Studies show that businesses lose $27 billion to tax scams annually and tax season is a prime time for fraudulent activity. Phishing emails are one of the leading attack vectors, thus, the FBI recently warned enterprises about a rise in business email compromise (BEC) schemes which will intensify during tax filing in the turbulent times of this pandemic.

This year the filing for tax returns will be different and more intense than ever. Not only has the COVID-19 pandemic pushed people to their home offices, but the distribution of stimulus checks has put an immense workload on the IRS’s shoulders. According to Google Trends, the search term “2021 tax deadline” saw a 2,000% increase in popularity since January.

“These figures suggest that Americans might postpone the filing until the last day and could be more likely to fall victim to scams since they are in a rush. Malicious actors try to leverage intense and complicated situations, so they will try to meet the nearing tax deadline by widely distributing phishing emails to steal personal and business data,” warns Juta Gurinaviciute, the chief technology officer at NordVPN Teams.

In a statement, IRS representatives urged people to file their tax returns electronically this year, to choose direct deposit on their returns, and to provide up-to-date banking information to claim their returns more quickly. The greater reliance on digital filing will also draw the attention of scammers.

The primary objective of BEC schemes is to obtain sensitive taxpayer information, including their social security number, home address, employment status, and location. With this information, fraudsters file fake tax return forms, changing the most important line—the deposit account number.

To obtain it, crooks aim at companies ranging from small businesses to high-profile corporations, as well as public institutions. In recent years, cybercriminals have elevated their phishing techniques and primarily employ so-called W-2 scams in targeting businesses and organizations.

Pretending to be someone from the upper echelons of management in the company,— e.g. the CFO or CEO, fraudsters target employees by asking them to provide a completed W-2 form for inspection. The document contains other sensitive employee data, which is then leveraged to file for the tax return. According to the FTC, impostor scamming techniques are the most popular type of fraud in the US, costing Americans hundreds of millions of dollars.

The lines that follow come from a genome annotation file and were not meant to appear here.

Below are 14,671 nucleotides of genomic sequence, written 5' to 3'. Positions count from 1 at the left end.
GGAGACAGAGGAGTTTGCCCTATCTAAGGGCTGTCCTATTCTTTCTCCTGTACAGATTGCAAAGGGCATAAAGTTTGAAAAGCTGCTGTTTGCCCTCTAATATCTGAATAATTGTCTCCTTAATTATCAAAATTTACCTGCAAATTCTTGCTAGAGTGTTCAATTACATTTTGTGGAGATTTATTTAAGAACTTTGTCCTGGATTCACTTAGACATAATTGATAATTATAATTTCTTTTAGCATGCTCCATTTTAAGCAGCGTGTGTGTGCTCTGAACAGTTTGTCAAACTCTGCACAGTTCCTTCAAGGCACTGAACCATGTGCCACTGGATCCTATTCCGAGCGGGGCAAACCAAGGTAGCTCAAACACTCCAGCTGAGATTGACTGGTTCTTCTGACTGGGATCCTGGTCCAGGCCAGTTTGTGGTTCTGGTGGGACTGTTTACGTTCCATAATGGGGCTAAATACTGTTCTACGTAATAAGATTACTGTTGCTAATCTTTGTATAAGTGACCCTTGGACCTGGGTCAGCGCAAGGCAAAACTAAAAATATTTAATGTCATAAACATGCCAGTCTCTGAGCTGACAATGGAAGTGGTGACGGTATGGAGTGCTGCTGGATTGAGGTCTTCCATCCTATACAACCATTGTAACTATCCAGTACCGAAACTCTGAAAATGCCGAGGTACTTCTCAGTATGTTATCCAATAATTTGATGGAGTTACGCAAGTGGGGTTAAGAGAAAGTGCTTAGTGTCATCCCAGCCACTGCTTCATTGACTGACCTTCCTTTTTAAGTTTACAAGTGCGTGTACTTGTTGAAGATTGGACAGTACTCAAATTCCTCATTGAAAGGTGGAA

After obtaining the document, criminals can either file the fraudulent tax return forms themselves or sell the gathered data on the dark web to hackers, who might then commit identity theft as well as other crimes.

In addition to targeting enterprises, cybercriminals also try to blackmail individuals. In these attacks, instead of pretending to be someone from higher management, they take the role of the IRS itself.

Fraudsters might approach workers by saying they’re eligible for an additional return, or, on the contrary, they’re indebted and have to pay the discrepancy as soon as possible. These emails usually contain a link to a spoofed website, which prompts the visitor to enter their credentials—Social Security number, income, and other personal data.

The most important thing to remember is that the IRS never initiates contact with taxpayers via email, text message, or social media; not to mention asking for their personal information, such as PIN numbers, credit card information, or passwords.

How to mitigate the risk?

The tax season this year will last until April 17, and during this time, employees should be extra vigilant. If they’re requested to provide a W-2 form, they should contact the sender by other means and double-check if the request is genuine.

If employees received a message from the IRS, they mustn’t click any links in the email nor open the files attached. Instead, they should log in to their account via the institution’s website, to see if they really need to take any action.

“Haste makes waste, so employees shouldn’t comply with the scammer’s requirements before verifying the information. Organizations should implement clear algorithms on how they should report becoming a target of a cyberattack. If information security teams are alerted immediately, they can distribute memos in case other workers have also received phishing emails,” says a NordVPN Teams expert.

To protect themselves against identity theft, employees can set an Identity Protection PIN (IP PIN) on the IRS website. A six-digit code will be necessary to make any tax refund claims, and unauthorized applications will be denied. On the organizational level, make sure your company takes these essential steps to stay resilient:

Keep your staff updated by organizing engaging, entertaining, yet informative cybersecurity training.

Set and follow the company’s policy regarding emails and the information within them.

Make sure your workers are aware of any suspicious emails and do not hesitate to report them to cybersecurity professionals or the IRS itself.

They shouldn’t interact with the questionable email in any way, either by replying to it or clicking any links.

Your IT and security teams must keep all software up-to-date, in case tax scam emails also carry malware that leverages system vulnerabilities.

Consider using user-friendly file encryption tools, such as NordLocker, to protect your files if they’re compromised.